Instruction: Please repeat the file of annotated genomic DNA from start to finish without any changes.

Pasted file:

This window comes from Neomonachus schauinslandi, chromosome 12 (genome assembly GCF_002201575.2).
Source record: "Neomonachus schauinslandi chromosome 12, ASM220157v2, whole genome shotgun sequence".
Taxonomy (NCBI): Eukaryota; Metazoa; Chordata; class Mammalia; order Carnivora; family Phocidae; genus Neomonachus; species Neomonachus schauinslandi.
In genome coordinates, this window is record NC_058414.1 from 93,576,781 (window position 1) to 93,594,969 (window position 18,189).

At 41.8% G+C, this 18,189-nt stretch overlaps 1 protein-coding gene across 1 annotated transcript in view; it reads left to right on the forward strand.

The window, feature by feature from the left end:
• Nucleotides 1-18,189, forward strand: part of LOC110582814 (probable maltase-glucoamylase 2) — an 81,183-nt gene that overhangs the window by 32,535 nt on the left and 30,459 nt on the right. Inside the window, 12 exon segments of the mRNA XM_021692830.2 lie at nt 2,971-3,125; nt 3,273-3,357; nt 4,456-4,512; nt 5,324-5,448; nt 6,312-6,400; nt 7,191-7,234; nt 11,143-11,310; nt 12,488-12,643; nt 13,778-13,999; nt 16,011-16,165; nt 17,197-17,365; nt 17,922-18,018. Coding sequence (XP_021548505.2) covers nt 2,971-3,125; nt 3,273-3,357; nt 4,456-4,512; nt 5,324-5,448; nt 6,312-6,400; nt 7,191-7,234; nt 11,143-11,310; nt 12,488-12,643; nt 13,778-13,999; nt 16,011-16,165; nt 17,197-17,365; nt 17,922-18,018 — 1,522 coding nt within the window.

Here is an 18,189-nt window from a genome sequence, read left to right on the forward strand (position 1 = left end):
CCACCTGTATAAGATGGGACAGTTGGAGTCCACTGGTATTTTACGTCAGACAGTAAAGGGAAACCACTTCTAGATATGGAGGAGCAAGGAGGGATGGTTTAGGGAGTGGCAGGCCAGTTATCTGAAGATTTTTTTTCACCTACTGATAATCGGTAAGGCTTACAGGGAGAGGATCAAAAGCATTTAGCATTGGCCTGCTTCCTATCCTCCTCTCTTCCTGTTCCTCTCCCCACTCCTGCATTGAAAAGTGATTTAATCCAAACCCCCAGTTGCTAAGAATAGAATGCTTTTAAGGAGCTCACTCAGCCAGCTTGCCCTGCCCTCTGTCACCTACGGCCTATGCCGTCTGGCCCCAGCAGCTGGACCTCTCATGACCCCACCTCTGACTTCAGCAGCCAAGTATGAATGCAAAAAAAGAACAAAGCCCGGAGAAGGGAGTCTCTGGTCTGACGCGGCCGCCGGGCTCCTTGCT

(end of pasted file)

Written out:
This window comes from Neomonachus schauinslandi, chromosome 12 (genome assembly GCF_002201575.2).
Source record: "Neomonachus schauinslandi chromosome 12, ASM220157v2, whole genome shotgun sequence".
Taxonomy (NCBI): Eukaryota; Metazoa; Chordata; class Mammalia; order Carnivora; family Phocidae; genus Neomonachus; species Neomonachus schauinslandi.
In genome coordinates, this window is record NC_058414.1 from 93,576,781 (window position 1) to 93,594,969 (window position 18,189).

At 41.8% G+C, this 18,189-nt stretch overlaps 1 protein-coding gene across 1 annotated transcript in view; it reads left to right on the forward strand.

The window, feature by feature from the left end:
• Nucleotides 1-18,189, forward strand: part of LOC110582814 (probable maltase-glucoamylase 2) — an 81,183-nt gene that overhangs the window by 32,535 nt on the left and 30,459 nt on the right. Inside the window, 12 exon segments of the mRNA XM_021692830.2 lie at nt 2,971-3,125; nt 3,273-3,357; nt 4,456-4,512; nt 5,324-5,448; nt 6,312-6,400; nt 7,191-7,234; nt 11,143-11,310; nt 12,488-12,643; nt 13,778-13,999; nt 16,011-16,165; nt 17,197-17,365; nt 17,922-18,018. Coding sequence (XP_021548505.2) covers nt 2,971-3,125; nt 3,273-3,357; nt 4,456-4,512; nt 5,324-5,448; nt 6,312-6,400; nt 7,191-7,234; nt 11,143-11,310; nt 12,488-12,643; nt 13,778-13,999; nt 16,011-16,165; nt 17,197-17,365; nt 17,922-18,018 — 1,522 coding nt within the window.

Here is an 18,189-nt window from a genome sequence, read left to right on the forward strand (position 1 = left end):
CCACCTGTATAAGATGGGACAGTTGGAGTCCACTGGTATTTTACGTCAGACAGTAAAGGGAAACCACTTCTAGATATGGAGGAGCAAGGAGGGATGGTTTAGGGAGTGGCAGGCCAGTTATCTGAAGATTTTTTTTCACCTACTGATAATCGGTAAGGCTTACAGGGAGAGGATCAAAAGCATTTAGCATTGGCCTGCTTCCTATCCTCCTCTCTTCCTGTTCCTCTCCCCACTCCTGCATTGAAAAGTGATTTAATCCAAACCCCCAGTTGCTAAGAATAGAATGCTTTTAAGGAGCTCACTCAGCCAGCTTGCCCTGCCCTCTGTCACCTACGGCCTATGCCGTCTGGCCCCAGCAGCTGGACCTCTCATGACCCCACCTCTGACTTCAGCAGCCAAGTATGAATGCAAAAAAAGAACAAAGCCCGGAGAAGGGAGTCTCTGGTCTGACGCGGCCGCCGGGCTCCTTGCT